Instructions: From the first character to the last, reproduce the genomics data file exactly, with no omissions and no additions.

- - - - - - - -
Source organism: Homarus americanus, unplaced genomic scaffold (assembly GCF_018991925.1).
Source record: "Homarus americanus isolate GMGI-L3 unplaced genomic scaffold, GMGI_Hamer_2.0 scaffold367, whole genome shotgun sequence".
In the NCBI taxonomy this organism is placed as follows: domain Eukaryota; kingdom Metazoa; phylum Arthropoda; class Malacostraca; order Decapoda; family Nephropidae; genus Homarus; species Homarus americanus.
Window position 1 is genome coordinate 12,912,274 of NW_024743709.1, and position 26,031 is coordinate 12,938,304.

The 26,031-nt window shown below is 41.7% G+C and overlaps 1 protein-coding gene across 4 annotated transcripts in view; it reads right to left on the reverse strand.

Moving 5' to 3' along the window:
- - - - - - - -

Source organism: Homarus americanus, unplaced genomic scaffold (assembly GCF_018991925.1).
Source record: "Homarus americanus isolate GMGI-L3 unplaced genomic scaffold, GMGI_Hamer_2.0 scaffold367, whole genome shotgun sequence".
In the NCBI taxonomy this organism is placed as follows: domain Eukaryota; kingdom Metazoa; phylum Arthropoda; class Malacostraca; order Decapoda; family Nephropidae; genus Homarus; species Homarus americanus.
Window position 1 is genome coordinate 12,912,274 of NW_024743709.1, and position 26,031 is coordinate 12,938,304.

The 26,031-nt window shown below is 41.7% G+C and overlaps 1 protein-coding gene across 4 annotated transcripts in view; it reads right to left on the reverse strand.

Moving 5' to 3' along the window: